# Are Conductor Workflows Directed Acyclic Graph (DAG)?

Conductor workflows are directed acyclic graphs (DAGs). But what exactly is a DAG?

Let's go through each term that makes up this concept, but not necessarily in a specific order.

## Graph​

A graph is "a collection of vertices (or points) and edges (or lines) that indicate connections between the vertices."

By this definition, this is a graph - just not exactly correct in the context of DAGs: But in the context of workflows, we're thinking of a graph more like this: Imagine each vertex as a microservice, and the lines are how the microservices are connected together. However, this graph is not a directed graph - as there is no direction given to each connection.

## Directed​

A directed graph means that there is a direction to each connection. For example, this graph is directed: Each arrow has a direction, Point "N" can proceed directly to "B", but "B" cannot proceed to "N" in the opposite direction.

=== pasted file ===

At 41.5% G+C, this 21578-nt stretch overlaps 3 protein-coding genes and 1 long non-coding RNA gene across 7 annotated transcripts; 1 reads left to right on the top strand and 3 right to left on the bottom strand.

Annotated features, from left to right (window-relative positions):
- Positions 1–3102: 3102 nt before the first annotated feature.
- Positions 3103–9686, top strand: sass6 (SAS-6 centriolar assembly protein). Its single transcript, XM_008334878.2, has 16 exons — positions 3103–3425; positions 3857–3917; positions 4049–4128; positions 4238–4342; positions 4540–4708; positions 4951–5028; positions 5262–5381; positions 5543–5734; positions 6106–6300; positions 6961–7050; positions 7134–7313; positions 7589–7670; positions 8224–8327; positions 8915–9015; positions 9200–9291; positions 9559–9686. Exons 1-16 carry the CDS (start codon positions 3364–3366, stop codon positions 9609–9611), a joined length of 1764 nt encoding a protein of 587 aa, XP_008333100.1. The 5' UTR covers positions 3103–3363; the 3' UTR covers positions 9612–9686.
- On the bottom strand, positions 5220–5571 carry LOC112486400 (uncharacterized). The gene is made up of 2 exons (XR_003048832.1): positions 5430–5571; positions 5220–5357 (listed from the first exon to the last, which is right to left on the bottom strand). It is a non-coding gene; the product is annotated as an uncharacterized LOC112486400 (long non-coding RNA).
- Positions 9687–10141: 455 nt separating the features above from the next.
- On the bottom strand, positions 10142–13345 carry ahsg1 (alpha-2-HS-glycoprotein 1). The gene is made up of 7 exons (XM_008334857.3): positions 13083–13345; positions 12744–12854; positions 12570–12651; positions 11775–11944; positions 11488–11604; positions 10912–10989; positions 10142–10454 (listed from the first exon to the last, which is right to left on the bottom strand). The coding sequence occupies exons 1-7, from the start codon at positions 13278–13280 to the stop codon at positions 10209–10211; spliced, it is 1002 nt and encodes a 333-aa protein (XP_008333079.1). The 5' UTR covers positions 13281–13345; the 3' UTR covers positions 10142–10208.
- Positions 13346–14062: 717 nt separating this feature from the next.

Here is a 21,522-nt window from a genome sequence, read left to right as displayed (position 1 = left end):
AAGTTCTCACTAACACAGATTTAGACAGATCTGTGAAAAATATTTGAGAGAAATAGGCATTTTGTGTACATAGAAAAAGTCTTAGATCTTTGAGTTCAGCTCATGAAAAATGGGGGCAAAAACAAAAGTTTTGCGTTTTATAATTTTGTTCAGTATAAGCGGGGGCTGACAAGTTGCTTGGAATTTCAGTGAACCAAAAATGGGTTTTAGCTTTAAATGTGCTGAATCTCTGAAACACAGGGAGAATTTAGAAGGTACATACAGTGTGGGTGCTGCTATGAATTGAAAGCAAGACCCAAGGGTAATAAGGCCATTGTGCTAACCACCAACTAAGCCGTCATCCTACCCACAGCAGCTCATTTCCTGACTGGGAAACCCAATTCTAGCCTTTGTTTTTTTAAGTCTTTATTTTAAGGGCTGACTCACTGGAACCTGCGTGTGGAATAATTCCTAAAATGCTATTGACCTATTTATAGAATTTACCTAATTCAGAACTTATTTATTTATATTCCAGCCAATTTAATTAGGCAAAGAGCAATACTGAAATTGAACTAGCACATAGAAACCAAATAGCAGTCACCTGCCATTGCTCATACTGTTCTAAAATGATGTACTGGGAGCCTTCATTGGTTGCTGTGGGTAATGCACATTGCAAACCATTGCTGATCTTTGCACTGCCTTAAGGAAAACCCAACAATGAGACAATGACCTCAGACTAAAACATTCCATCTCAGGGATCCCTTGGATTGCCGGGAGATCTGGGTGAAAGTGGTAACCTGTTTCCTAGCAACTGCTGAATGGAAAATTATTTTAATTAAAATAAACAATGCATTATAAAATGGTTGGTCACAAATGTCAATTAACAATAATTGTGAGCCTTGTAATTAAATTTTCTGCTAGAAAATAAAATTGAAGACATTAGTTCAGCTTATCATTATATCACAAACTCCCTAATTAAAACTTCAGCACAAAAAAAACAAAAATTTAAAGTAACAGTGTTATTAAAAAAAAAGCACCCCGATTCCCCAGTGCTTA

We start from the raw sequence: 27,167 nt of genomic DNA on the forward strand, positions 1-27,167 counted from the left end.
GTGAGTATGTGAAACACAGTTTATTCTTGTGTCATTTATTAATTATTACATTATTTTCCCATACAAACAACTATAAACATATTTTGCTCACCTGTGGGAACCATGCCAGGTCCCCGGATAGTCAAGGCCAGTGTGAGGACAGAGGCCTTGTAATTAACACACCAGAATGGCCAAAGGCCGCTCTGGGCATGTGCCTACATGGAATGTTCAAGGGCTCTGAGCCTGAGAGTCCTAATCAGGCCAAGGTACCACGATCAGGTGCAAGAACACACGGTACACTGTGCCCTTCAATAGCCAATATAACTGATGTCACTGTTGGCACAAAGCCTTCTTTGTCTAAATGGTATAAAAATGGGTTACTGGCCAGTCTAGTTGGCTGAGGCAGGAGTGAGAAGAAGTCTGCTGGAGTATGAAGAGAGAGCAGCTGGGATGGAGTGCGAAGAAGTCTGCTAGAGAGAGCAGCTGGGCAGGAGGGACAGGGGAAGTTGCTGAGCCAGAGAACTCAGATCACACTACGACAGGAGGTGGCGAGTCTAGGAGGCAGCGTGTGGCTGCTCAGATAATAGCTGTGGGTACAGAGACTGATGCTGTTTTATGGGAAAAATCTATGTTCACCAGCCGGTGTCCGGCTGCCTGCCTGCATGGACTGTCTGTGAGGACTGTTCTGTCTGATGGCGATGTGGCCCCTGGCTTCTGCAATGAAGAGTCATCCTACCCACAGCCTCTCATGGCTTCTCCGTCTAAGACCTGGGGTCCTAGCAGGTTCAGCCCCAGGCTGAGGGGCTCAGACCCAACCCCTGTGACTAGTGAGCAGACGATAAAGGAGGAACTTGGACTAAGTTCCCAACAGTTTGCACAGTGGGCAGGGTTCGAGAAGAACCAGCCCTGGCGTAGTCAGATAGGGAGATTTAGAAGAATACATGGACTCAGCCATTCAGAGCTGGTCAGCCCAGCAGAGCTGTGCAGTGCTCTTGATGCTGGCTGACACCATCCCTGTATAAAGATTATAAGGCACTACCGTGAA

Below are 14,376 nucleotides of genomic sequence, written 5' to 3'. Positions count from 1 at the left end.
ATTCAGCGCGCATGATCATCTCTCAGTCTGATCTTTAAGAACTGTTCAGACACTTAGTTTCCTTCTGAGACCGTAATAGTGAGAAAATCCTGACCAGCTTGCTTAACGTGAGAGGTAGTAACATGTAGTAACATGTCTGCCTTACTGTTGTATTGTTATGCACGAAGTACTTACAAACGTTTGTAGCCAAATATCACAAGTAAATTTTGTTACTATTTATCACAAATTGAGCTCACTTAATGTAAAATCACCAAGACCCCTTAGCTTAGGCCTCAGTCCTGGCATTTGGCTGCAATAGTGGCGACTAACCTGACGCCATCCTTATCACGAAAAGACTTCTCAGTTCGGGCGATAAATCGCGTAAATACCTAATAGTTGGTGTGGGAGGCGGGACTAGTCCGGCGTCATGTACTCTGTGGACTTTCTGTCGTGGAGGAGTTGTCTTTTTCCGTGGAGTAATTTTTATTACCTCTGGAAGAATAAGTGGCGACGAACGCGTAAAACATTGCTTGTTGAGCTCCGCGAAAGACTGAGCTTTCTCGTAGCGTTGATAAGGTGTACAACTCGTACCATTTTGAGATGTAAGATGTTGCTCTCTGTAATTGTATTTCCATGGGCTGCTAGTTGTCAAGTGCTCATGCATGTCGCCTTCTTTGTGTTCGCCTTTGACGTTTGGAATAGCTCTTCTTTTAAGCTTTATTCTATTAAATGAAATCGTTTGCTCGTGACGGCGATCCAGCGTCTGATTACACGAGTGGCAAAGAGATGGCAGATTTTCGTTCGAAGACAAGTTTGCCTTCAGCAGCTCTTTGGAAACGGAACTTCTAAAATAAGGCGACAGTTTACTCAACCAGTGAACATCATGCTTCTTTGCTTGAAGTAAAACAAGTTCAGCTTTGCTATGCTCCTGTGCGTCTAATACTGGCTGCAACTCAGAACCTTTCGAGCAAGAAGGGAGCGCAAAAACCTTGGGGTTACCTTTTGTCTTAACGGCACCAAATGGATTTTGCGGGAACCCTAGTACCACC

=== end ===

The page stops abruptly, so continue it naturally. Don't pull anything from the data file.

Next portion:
## Acyclic​

Acyclic means without circular or cyclic paths. The directed example above shows A -> B -> D -> A is a cyclic loop.

So a Directed Acyclic Graph is a set of vertices where the connections are directed without any looping. DAG charts can only "move forward" and cannot redo a step (or series of steps.)

Since a Conductor workflow is a series of vertices that can connect in only a specific direction and cannot loop, a Conductor workflow is thus a directed acyclic graph: ## Can a workflow have loops and still be a DAG?​

Yes. For example, Conductor workflows have Do-While loops: This is still a DAG because the loop is just shorthand for running the tasks inside the loop over and over again. For example, if the 2nd loop in the above image is run 3 times, the workflow path will be:

1. zero_offset_fix_1
2. post_to_orbit_ref_1
3. zero_offset_fix_2
4. post_to_orbit_ref_2
5. zero_offset_fix_3
6. post_to_orbit_ref_3

The path is directed forward, and the loop just makes it easier to define the workflow.